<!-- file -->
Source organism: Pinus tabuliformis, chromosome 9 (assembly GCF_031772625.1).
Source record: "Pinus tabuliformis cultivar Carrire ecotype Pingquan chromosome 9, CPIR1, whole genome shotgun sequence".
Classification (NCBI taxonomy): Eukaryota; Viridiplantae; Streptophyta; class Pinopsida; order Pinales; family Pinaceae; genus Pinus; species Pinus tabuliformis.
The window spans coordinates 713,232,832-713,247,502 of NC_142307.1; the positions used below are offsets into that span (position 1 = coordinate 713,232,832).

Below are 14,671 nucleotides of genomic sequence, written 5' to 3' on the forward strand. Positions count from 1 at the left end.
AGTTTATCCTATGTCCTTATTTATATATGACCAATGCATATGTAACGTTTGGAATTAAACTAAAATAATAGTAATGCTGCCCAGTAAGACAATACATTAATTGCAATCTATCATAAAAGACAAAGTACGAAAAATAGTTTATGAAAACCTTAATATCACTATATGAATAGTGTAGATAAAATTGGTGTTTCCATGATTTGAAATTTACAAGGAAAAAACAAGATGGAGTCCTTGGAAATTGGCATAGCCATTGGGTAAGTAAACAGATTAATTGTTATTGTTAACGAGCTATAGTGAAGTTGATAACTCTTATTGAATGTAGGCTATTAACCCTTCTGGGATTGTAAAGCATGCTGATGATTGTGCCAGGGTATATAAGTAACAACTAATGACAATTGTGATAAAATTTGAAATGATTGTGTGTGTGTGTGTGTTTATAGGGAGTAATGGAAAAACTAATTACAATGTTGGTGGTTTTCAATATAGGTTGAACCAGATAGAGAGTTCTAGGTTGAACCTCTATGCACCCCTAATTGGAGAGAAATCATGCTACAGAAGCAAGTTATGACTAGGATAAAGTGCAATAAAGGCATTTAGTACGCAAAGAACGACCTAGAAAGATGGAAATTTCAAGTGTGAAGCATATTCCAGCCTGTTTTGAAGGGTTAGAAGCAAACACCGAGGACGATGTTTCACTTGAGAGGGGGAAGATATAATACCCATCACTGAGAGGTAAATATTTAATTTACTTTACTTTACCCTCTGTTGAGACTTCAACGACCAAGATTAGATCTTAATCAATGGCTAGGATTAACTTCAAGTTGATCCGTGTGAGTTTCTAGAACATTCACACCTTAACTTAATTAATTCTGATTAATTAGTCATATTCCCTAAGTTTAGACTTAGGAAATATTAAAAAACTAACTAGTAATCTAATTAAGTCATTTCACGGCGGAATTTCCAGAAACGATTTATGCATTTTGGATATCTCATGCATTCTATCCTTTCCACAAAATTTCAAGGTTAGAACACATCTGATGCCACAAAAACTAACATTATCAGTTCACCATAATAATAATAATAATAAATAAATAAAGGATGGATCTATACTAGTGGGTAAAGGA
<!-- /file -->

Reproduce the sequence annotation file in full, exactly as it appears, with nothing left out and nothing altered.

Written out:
Source organism: Pinus tabuliformis, chromosome 9 (assembly GCF_031772625.1).
Source record: "Pinus tabuliformis cultivar Carrire ecotype Pingquan chromosome 9, CPIR1, whole genome shotgun sequence".
Classification (NCBI taxonomy): Eukaryota; Viridiplantae; Streptophyta; class Pinopsida; order Pinales; family Pinaceae; genus Pinus; species Pinus tabuliformis.
The window spans coordinates 713,232,832-713,247,502 of NC_142307.1; the positions used below are offsets into that span (position 1 = coordinate 713,232,832).

Below are 14,671 nucleotides of genomic sequence, written 5' to 3' on the forward strand. Positions count from 1 at the left end.
AGTTTATCCTATGTCCTTATTTATATATGACCAATGCATATGTAACGTTTGGAATTAAACTAAAATAATAGTAATGCTGCCCAGTAAGACAATACATTAATTGCAATCTATCATAAAAGACAAAGTACGAAAAATAGTTTATGAAAACCTTAATATCACTATATGAATAGTGTAGATAAAATTGGTGTTTCCATGATTTGAAATTTACAAGGAAAAAACAAGATGGAGTCCTTGGAAATTGGCATAGCCATTGGGTAAGTAAACAGATTAATTGTTATTGTTAACGAGCTATAGTGAAGTTGATAACTCTTATTGAATGTAGGCTATTAACCCTTCTGGGATTGTAAAGCATGCTGATGATTGTGCCAGGGTATATAAGTAACAACTAATGACAATTGTGATAAAATTTGAAATGATTGTGTGTGTGTGTGTGTTTATAGGGAGTAATGGAAAAACTAATTACAATGTTGGTGGTTTTCAATATAGGTTGAACCAGATAGAGAGTTCTAGGTTGAACCTCTATGCACCCCTAATTGGAGAGAAATCATGCTACAGAAGCAAGTTATGACTAGGATAAAGTGCAATAAAGGCATTTAGTACGCAAAGAACGACCTAGAAAGATGGAAATTTCAAGTGTGAAGCATATTCCAGCCTGTTTTGAAGGGTTAGAAGCAAACACCGAGGACGATGTTTCACTTGAGAGGGGGAAGATATAATACCCATCACTGAGAGGTAAATATTTAATTTACTTTACTTTACCCTCTGTTGAGACTTCAACGACCAAGATTAGATCTTAATCAATGGCTAGGATTAACTTCAAGTTGATCCGTGTGAGTTTCTAGAACATTCACACCTTAACTTAATTAATTCTGATTAATTAGTCATATTCCCTAAGTTTAGACTTAGGAAATATTAAAAAACTAACTAGTAATCTAATTAAGTCATTTCACGGCGGAATTTCCAGAAACGATTTATGCATTTTGGATATCTCATGCATTCTATCCTTTCCACAAAATTTCAAGGTTAGAACACATCTGATGCCACAAAAACTAACATTATCAGTTCACCATAATAATAATAATAATAAATAAATAAAGGATGGATCTATACTAGTGGGTAAAGGA